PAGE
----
The study of fresh bodies of water
Lentic: standing water (lakes and ponds)
Lotic: flowing water (streams and rivers)
How might they be different?
Glacial erosion and deposition - movement
of glaciers eroded land (Great Lakes)
Deposition of silt, driftwood, and other
debris in slow-flowing streams- cuts off a
meander and forms a crescent shape or
oxbow lake.
Shifts in the Earth’s crust- tectonic
movement; valleys and craters fill with water
Nongeological activity: manmade dams, log
jams, strip mining (all lakes in TX except one,
which one???)
High specific heat of water make aquatic
environment temperatures more stable than
Epilimnion: surface water, small temperature change
Metalimnion: middle mass of water with a rapid
temperature decline (1°C/ meter)
Thermocline: temperature gradient found in
Hypolimnion: deep cold layer cutoff from air; most
Summer- large thermocline. Why?
Winter- Surface water loses heat to
atmosphere therefore thermocline
Overturn: surface water temp. decreases
and causes water to mix and stir up
nutrients and dissolved oxygen because of
density changes (Fall and Spring)
Enters the water by absorption from the
atmosphere and by photosynthesis
The amount of oxygen and other gases
water can hold depends upon pressure and
As temperature increases- solubility of
dissolved oxygen decreases
As pressure increase- solubility of DO
Water loses oxygen through increased
temperature, increased respiration of aquatic
life, and aerobic decomposition
During the summer, oxygen may become
stratified in lakes and ponds
The quantity of oxygen decreases with depth
because of decomposition in the bottom
During Spring and Fall overturn- water
circulation (churning) replenishes oxygen in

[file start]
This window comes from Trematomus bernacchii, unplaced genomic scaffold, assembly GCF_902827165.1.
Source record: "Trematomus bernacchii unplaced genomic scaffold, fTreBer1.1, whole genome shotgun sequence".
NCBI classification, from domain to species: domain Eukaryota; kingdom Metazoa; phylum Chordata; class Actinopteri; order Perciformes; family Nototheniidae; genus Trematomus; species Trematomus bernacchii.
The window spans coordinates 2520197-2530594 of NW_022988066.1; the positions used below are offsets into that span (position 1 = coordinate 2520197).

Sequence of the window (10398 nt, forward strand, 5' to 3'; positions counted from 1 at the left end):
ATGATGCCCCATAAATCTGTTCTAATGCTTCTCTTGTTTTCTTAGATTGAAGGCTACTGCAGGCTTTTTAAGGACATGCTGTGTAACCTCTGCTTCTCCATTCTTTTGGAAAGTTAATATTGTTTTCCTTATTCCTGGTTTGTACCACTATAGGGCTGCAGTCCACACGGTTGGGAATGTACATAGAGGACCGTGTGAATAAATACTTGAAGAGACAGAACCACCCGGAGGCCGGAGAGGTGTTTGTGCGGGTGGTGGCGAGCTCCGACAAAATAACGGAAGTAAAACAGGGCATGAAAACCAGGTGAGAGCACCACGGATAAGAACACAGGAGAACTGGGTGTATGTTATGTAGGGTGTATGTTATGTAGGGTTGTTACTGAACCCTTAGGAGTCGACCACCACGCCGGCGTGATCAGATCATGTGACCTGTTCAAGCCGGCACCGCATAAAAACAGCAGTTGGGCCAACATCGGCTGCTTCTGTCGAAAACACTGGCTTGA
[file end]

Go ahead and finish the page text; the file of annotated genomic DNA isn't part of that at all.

the bottom
In winter- DO decreases slightly with depth;
DO is more stable because cold water can
hold more DO than warm water
The depth to which light penetrates is limited by
turbidity of the water and the absorption of light
Trophogenic zone- layer through which light can
penetrate and where photosynthesis occurs (photic
Tropholytic zone- layer through which light cannot
pass through and where decomposition occurs
Compensation level-where photosynthesis ends and
decomposition begins
1. Littoral zone- (horizontal) shallow water
zone where light penetrates the bottom
emergents- plants whose roots are
underwater and stems and leaves are above
water. Live in the littoral zone.
submergents-completely below water
2. Limnetic Zone -Open water zone where
photosynthesis occurs
Plankton- suspended/floating organism
Phytoplankton- photosynthetic plankton;
Zooplankton- animal-like plankton; rotifer
Nekton-free swimming organisms
Is carried out in the limnetic zone by
phytoplankton (ALGAE) and in the littoral
zone by macrophytes- large aquatic plants
(emergents and submergents)
6CO2 + 6H2O + light  C6H12O6 + 6O2
(photosynthetic equation)
1)Title your paper Lentic Ecosystem- mid-summer
2) Draw a cross section of a lake on your paper (this should take up
a considerable amount of room on your paper).
3) Use your Freshwater Ecosystem Notes and laptop to label
following on the cross section of a lake:
Epilimnion, Metalimnion,
Hypolimnion, Thermocline,
Benthic Zone
Littoral Zone, Limnetic Zone,
Trophogenic Zone, Tropholytic
Zone, Compensation Depth